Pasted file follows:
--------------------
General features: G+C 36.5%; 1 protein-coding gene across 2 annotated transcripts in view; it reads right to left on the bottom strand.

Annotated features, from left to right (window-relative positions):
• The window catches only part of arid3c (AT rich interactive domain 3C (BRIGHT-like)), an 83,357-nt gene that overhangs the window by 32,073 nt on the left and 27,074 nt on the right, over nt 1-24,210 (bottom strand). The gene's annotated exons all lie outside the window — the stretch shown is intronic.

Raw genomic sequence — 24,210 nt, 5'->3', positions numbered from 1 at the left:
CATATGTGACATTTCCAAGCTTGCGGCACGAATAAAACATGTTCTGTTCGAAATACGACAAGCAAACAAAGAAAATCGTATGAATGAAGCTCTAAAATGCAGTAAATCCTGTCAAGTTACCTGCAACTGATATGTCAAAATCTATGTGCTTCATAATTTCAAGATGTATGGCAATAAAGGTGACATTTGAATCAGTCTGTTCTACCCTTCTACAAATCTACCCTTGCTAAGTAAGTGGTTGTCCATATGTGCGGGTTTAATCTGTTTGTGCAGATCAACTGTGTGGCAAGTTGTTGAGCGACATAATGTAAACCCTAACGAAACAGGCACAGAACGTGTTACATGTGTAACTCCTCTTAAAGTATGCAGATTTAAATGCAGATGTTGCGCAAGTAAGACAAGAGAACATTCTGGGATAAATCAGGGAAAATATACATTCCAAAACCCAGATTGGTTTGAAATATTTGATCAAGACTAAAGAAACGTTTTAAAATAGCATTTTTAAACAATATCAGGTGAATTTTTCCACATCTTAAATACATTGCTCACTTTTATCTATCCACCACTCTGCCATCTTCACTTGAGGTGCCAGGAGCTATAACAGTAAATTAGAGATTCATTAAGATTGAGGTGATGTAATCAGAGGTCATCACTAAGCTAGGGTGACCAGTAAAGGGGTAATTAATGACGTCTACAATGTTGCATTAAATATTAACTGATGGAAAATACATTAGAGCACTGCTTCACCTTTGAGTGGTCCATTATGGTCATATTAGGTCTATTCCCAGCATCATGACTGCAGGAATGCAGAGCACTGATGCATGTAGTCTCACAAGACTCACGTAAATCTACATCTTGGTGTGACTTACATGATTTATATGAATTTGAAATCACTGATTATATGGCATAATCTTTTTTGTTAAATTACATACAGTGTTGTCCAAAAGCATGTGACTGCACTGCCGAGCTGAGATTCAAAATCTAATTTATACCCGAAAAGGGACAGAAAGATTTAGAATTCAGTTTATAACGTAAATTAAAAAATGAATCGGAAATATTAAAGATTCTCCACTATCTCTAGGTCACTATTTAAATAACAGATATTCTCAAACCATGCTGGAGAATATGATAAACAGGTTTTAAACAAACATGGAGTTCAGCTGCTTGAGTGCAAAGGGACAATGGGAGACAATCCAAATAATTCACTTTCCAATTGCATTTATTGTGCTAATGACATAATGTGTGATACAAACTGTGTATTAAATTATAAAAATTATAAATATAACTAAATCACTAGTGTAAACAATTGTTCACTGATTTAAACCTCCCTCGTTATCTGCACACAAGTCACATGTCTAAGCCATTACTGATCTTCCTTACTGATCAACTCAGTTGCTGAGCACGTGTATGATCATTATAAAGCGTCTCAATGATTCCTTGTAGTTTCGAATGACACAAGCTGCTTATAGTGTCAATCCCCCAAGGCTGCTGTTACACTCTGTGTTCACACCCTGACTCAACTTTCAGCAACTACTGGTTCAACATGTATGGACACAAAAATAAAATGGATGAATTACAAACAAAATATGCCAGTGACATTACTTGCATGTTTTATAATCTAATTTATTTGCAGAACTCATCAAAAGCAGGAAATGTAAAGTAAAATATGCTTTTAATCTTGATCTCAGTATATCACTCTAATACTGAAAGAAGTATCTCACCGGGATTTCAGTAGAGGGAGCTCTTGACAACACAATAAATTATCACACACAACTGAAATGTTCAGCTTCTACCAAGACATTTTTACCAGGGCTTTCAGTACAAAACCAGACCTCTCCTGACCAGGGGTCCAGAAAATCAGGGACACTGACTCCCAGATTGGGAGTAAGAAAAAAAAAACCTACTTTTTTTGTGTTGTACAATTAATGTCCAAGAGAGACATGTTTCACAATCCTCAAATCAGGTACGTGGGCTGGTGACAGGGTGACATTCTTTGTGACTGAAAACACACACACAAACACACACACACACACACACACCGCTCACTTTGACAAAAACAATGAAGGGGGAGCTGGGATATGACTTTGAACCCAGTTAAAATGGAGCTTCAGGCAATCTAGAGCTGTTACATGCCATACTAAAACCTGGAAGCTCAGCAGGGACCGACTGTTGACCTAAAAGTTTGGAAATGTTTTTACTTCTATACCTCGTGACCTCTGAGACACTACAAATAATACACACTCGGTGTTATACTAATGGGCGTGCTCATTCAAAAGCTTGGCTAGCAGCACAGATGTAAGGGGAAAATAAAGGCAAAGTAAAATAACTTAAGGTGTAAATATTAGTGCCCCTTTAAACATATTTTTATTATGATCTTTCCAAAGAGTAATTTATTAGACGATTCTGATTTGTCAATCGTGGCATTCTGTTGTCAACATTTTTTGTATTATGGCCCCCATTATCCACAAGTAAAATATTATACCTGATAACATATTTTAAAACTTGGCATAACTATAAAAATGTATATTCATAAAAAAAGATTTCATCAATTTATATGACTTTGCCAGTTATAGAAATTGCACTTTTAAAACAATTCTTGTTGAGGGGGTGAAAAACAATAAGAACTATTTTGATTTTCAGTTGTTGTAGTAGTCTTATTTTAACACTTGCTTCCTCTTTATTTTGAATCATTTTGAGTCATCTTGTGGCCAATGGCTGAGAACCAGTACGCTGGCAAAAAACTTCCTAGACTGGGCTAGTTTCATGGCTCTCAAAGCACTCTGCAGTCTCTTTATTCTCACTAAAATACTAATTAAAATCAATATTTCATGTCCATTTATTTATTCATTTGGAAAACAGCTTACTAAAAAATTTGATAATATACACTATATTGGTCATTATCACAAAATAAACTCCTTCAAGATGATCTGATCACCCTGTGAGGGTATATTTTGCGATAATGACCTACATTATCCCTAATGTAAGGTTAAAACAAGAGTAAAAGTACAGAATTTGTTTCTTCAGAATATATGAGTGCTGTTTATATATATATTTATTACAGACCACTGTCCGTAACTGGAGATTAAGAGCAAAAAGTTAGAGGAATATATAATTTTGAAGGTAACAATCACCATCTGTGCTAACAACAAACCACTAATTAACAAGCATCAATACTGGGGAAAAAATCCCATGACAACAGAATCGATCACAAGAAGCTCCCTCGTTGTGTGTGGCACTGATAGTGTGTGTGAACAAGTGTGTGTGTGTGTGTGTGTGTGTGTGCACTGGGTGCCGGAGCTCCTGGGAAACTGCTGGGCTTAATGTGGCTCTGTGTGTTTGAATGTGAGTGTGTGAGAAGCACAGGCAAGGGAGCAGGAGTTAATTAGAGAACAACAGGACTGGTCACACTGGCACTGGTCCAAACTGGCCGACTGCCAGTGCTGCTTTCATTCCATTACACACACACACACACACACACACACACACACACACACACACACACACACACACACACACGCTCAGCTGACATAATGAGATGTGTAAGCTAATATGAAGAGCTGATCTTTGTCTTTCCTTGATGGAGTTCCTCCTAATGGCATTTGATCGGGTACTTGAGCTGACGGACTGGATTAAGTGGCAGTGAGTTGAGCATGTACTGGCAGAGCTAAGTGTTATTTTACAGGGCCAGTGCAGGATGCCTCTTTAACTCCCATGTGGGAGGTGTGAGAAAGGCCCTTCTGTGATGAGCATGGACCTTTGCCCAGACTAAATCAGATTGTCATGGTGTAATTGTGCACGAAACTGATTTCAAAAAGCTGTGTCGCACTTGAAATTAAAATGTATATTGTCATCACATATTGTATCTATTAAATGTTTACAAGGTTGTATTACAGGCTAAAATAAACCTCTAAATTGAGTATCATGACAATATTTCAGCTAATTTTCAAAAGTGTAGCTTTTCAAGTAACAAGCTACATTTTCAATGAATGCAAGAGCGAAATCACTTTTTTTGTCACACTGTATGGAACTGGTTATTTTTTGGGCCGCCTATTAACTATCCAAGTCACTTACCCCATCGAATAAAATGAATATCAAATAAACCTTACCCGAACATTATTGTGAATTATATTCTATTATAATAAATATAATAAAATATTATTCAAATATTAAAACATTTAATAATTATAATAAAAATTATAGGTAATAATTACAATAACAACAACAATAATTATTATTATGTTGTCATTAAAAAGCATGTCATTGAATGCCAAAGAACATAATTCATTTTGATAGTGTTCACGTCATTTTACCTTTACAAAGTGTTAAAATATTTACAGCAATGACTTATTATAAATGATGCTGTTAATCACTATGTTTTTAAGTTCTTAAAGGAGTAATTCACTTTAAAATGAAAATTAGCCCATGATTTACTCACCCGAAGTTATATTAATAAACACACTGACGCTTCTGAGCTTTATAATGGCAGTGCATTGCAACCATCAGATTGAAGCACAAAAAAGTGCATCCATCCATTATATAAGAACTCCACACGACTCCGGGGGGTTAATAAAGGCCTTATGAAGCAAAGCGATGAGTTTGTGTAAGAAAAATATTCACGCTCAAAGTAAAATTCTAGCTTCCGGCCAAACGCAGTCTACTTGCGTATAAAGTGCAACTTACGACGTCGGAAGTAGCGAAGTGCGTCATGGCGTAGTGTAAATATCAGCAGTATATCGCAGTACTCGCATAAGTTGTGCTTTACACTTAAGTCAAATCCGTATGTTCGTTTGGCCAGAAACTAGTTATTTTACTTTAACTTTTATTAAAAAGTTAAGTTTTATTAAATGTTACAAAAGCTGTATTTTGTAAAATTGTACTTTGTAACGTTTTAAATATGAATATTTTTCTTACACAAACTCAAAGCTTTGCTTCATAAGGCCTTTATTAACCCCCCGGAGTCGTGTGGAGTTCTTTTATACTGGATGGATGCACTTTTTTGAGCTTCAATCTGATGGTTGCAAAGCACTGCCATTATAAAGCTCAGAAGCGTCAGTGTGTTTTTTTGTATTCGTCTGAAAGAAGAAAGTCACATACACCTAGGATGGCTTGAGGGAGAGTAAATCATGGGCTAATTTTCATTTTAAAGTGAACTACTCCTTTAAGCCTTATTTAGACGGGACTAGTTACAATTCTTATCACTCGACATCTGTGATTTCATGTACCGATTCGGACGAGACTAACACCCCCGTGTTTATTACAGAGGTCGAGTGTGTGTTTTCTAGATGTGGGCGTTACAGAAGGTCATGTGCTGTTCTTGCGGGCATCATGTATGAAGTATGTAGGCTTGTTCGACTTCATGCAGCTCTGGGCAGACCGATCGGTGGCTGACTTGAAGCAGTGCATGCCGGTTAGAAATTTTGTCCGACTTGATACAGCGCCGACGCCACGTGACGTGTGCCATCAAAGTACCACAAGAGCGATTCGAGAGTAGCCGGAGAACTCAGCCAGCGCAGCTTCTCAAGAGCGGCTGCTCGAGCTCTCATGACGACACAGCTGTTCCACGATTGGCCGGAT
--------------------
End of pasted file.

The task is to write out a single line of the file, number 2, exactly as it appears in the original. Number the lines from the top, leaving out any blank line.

Annotated features, from left to right (window-relative positions):